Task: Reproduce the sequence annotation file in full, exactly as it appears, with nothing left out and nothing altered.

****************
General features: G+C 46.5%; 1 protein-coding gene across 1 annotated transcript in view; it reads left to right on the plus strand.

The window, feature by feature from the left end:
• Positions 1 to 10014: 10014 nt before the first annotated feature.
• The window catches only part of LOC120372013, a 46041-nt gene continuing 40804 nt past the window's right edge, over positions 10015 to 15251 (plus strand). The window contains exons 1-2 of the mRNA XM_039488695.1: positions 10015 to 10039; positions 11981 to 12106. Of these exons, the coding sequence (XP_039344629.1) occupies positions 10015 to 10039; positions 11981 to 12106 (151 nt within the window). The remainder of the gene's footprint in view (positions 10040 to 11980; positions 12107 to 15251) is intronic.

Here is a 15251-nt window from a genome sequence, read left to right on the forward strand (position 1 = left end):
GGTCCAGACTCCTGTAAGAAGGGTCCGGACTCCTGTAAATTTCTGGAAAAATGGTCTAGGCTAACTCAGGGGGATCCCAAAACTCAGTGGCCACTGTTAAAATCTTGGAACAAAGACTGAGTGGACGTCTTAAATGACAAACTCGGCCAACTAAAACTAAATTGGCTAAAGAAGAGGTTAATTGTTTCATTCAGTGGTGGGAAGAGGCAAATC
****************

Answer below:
General features: G+C 46.5%; 1 protein-coding gene across 1 annotated transcript in view; it reads left to right on the plus strand.

The window, feature by feature from the left end:
• Positions 1 to 10014: 10014 nt before the first annotated feature.
• The window catches only part of LOC120372013, a 46041-nt gene continuing 40804 nt past the window's right edge, over positions 10015 to 15251 (plus strand). The window contains exons 1-2 of the mRNA XM_039488695.1: positions 10015 to 10039; positions 11981 to 12106. Of these exons, the coding sequence (XP_039344629.1) occupies positions 10015 to 10039; positions 11981 to 12106 (151 nt within the window). The remainder of the gene's footprint in view (positions 10040 to 11980; positions 12107 to 15251) is intronic.

Here is a 15251-nt window from a genome sequence, read left to right on the forward strand (position 1 = left end):
GGTCCAGACTCCTGTAAGAAGGGTCCGGACTCCTGTAAATTTCTGGAAAAATGGTCTAGGCTAACTCAGGGGGATCCCAAAACTCAGTGGCCACTGTTAAAATCTTGGAACAAAGACTGAGTGGACGTCTTAAATGACAAACTCGGCCAACTAAAACTAAATTGGCTAAAGAAGAGGTTAATTGTTTCATTCAGTGGTGGGAAGAGGCAAATC